There really is no such thing as a person without a religion — you either believe that there is or is not a god. You are either for Christ or against Him (Luke 11:23), and you base your interpretation of origins, morality, and the meaning of life on that belief. The belief that there is or is not a god is essential to how one explains existence, the nature of authority, and our place in the universe. Krauss’s belief that the atoms in his body originated billions of years ago in stardust, for instance, is the “religious” way he explains his existence without God and the way he experiences what passes for spirituality by knowing the “fantastic” truth that he is “intimately connected to the cosmos.”
Atheists do claim to be non-religious, but they use their set of beliefs as a way to explain life without God — they worship and serve the creation (e.g., the universe) rather than the Creator (Romans 1:25). Krauss extols the profound sense of wonder he gets studying the cosmos and Dawkins enjoys the “poetry of science,” but they tie their love for science to their belief in atheistic evolution and their sheer joy in shaking their fists at the possibility of a Creator’s existence.
And frankly, the point here is not whether a person defines his worldview as a religion or not, or whether he believes in a “god.” Christianity is unique — it is the truth — and, perhaps for that reason as much as any other, is the especial target for Dawkins and most others. Those who love “darkness” (e.g., sin, rebellion against God, and rejection of Jesus Christ) will naturally attack the light (John 3:19–21). Based on Scripture, we know that God looks at the heart to see how each person stands in relation to Jesus Christ (Romans 10:9–10; cf. 1 Samuel 16:7). Again, Jesus made clear that a person is either for or against Him (Matthew 12:30, 25:46).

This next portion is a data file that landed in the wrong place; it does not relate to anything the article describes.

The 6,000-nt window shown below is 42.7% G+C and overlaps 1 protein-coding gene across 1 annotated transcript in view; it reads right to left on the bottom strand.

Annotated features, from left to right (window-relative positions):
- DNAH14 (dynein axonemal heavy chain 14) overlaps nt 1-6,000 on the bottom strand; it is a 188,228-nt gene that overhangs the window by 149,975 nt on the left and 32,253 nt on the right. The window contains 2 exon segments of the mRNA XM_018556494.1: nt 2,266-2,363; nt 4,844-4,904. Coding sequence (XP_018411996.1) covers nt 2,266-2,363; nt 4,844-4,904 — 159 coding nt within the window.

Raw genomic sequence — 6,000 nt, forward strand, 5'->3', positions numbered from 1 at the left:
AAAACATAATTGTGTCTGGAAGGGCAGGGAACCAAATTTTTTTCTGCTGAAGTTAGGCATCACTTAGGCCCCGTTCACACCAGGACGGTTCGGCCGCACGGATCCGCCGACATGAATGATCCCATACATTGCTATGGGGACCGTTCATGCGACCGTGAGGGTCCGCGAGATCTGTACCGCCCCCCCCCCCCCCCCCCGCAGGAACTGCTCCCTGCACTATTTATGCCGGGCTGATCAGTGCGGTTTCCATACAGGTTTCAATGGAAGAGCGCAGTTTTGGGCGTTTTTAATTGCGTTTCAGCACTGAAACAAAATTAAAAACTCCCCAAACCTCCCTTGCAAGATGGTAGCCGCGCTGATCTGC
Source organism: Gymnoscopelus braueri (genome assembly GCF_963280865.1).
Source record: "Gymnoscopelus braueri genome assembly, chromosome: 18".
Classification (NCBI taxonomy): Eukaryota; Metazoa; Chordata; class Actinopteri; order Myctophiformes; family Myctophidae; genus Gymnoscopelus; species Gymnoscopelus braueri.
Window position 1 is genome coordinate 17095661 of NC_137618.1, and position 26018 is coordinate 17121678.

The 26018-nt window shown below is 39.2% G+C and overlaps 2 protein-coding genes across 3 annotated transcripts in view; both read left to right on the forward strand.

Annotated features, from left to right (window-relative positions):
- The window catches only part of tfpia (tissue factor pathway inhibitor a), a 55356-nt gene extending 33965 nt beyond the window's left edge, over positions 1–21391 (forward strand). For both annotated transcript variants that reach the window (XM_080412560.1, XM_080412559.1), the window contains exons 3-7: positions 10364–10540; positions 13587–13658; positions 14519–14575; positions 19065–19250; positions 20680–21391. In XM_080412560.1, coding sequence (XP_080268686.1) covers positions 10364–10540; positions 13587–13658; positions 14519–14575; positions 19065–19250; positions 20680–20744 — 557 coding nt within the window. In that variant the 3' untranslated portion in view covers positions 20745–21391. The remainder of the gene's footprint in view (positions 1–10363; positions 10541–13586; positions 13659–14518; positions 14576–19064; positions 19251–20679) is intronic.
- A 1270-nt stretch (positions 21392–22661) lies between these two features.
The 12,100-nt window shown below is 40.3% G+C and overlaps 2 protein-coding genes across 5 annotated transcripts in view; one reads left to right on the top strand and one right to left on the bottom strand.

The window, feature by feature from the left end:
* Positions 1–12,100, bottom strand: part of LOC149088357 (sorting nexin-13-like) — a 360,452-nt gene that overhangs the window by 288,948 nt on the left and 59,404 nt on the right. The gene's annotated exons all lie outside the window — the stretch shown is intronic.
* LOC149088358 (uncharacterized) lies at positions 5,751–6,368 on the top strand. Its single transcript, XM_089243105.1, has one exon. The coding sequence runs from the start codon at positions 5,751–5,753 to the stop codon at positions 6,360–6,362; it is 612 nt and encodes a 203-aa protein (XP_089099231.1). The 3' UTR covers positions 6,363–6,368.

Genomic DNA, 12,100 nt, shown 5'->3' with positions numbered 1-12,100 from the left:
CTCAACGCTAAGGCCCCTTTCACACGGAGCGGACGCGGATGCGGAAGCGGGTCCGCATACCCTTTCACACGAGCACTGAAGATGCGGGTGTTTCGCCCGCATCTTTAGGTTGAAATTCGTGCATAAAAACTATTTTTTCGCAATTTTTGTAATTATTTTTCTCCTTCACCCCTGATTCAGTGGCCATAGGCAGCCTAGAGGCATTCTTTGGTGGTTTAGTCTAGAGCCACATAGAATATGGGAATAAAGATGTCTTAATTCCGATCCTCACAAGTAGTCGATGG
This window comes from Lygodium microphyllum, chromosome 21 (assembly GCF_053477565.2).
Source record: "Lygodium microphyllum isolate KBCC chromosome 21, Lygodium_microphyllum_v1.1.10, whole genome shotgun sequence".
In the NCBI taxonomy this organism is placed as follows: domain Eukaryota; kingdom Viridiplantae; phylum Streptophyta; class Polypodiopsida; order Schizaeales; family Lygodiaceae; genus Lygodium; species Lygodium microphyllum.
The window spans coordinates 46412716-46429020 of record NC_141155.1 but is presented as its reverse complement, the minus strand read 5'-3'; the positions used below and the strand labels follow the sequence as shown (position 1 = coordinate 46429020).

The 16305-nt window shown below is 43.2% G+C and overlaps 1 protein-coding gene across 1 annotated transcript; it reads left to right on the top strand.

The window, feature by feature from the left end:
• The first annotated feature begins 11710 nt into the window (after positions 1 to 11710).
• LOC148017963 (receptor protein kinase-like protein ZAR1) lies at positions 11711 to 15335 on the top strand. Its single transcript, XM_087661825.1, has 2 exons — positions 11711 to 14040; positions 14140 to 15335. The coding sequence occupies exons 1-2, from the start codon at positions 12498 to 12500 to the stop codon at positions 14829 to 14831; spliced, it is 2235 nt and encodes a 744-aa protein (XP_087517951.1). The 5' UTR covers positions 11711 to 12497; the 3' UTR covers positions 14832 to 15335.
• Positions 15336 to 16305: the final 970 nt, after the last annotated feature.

Dawkins and Krauss reserve their greatest hostility for young-earth creationists.
Dawkins and Krauss reserve their greatest hostility for young-earth creationists. They indicated that all debate about origins has been completely and unequivocally settled by “Darwin and his successors”13 or else by big-bang cosmology,14 which Krauss describes as “the last bastion of God — I mean there are some fundamentalists of course who say the earth is 6,000 years old and don’t believe in evolution — but rational ‘theologians’ have moved away from that debate.”15
Furthermore, even Dawkins admits that nature — in particular, biology — appears to be specially designed. We see, for instance, precise irreducible complexity everywhere we look, from major anatomical features to biological processes at the molecular level. Dawkins agrees that “special creation” is “intuitive” — a look at nature in essence screams that there must have been a Creator. But Dawkins says that he is thankful to Darwin for coming up with a very “non-intuitive” way to explain nature without God. Darwinian belief basically builds a theoretical guess about biological origins by appealing to a series of billions of tiny, unobservable changes over billions of unobserved years.16 Yet neither Darwin nor his successors have through scientific observation shown how either abiogenesis or the evolution of biological complexity is possible.